I came across one of those random articles you find when you open a new tab in Microsoft Edge and it said "This Ukrainian Model Has Turned Herself into a Real-life Barbie Doll" I didn't think that could be possible, and was going to stop reading when I read a quote from the model that I can't stop thinking about:
“If a nun starts talking about spirituality, will anyone notice her? No, no one will. But if a beautiful, inspiring young woman starts talking about it, many people will start thinking.”
How true is this statement? Tonight I watched a discussion/teaching led by Sergio Cariello (which was amazing! Both informative and humbling...) and I got to thinking... how big of a priority should the quality of work be if you feel you are doing the work for God? I constantly feel doubt about my own work and whether it is worthy of the public that will be viewing it. Would the Lord ask someone to do something they do not yet know if they are even able to create? I know the answer to that is yes, because of Noah. It's not like you heard about him making a whole bunch of arks before he started shoving animals on board. There is SO much art out there however I now wonder when is an idea or venture an idea to pursue and when is it not? The enemy could and WILL try to disuade followers form doing what the Lord has set for them to do. I am blessed to be a part of the Animo card game. Creating art for this game is by far my favorite art project to date. When first toying with the idea of creating this game however the creators had never made a card game before, but did they let that stop them? Thankfully not. Now they are preparing for their third expansion to go to Kickstarter!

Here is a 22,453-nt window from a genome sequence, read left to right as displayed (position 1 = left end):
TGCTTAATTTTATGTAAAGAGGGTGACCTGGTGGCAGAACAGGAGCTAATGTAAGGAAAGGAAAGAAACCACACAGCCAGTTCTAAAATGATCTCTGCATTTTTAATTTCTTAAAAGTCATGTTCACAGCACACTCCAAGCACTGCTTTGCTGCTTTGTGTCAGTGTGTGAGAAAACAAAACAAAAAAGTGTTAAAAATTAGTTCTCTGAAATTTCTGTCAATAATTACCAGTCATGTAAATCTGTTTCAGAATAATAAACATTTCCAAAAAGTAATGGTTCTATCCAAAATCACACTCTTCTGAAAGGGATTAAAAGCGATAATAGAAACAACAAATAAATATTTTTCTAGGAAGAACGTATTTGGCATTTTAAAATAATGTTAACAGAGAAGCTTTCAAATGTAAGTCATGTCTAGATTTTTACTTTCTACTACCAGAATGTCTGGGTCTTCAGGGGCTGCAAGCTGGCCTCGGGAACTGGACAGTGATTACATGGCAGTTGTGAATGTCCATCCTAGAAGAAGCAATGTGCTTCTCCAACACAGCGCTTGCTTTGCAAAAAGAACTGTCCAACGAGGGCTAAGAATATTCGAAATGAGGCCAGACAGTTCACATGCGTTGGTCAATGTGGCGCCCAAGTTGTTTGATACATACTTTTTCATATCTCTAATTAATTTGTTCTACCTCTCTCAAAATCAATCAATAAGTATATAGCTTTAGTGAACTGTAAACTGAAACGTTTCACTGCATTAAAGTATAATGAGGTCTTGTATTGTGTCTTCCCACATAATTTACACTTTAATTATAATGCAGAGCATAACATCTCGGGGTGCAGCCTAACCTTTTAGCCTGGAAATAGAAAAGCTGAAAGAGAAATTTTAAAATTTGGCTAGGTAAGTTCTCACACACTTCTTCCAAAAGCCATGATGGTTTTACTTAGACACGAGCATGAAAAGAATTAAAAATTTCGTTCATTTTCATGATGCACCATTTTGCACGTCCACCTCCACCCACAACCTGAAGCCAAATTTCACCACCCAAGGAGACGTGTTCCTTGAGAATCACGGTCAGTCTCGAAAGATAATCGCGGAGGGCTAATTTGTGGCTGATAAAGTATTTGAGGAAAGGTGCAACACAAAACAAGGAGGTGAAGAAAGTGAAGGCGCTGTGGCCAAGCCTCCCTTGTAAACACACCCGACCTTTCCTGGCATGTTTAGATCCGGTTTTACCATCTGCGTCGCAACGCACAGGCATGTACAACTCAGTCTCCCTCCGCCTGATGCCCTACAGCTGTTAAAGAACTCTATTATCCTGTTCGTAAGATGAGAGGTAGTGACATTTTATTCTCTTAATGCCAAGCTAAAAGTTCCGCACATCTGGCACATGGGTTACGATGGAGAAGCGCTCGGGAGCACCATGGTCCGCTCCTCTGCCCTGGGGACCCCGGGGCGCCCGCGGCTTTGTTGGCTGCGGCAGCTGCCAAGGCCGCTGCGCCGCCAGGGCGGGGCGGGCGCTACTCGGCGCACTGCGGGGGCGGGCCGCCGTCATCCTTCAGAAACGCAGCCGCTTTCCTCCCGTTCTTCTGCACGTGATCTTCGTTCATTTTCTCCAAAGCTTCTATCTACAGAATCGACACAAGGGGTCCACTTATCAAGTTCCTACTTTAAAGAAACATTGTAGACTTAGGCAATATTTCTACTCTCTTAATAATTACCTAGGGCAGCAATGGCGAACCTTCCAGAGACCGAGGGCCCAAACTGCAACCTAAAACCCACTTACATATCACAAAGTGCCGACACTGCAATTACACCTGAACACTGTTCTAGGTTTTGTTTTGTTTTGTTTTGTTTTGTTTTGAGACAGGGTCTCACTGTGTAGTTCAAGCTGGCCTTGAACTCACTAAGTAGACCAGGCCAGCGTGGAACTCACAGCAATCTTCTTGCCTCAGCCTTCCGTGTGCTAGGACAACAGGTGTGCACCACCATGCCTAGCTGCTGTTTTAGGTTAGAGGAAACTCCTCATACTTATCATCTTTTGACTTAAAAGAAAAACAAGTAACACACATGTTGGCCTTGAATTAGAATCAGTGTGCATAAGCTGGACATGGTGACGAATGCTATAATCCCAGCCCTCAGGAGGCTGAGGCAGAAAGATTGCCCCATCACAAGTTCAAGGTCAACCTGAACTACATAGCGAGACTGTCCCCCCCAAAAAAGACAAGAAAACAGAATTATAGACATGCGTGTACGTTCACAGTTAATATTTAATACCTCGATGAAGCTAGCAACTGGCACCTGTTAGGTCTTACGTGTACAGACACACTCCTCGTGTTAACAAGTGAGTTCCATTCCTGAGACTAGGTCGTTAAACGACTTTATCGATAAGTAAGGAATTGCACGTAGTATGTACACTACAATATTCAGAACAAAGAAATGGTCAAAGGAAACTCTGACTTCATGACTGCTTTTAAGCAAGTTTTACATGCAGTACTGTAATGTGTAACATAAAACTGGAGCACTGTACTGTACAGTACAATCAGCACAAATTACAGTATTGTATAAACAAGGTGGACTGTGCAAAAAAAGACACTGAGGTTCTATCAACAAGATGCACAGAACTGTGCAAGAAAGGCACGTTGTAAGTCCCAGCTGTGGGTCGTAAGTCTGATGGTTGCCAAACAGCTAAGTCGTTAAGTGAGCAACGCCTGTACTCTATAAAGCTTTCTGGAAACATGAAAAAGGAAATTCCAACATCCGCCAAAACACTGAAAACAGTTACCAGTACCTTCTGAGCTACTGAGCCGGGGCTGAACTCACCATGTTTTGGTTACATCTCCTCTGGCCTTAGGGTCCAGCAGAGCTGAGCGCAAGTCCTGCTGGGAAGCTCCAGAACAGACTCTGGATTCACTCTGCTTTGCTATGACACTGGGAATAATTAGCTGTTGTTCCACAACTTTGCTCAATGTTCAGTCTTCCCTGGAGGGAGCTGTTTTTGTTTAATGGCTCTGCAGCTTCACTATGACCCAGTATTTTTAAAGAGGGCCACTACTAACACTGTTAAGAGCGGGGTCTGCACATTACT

I do not want to discourage anyone from pursuing passions that God has set before them. I am curious and am hoping for the thoughts of the community as to how they balance the drive to create for the Lord with the idea that the world may not look at it unless it is in the same league of quality as mainstream comics.
May this spark thought and discussion in you and as J. Vernon McGee would say, may God richly bless you my beloved,
Christina Todd, a flawed, yet loved, child of God.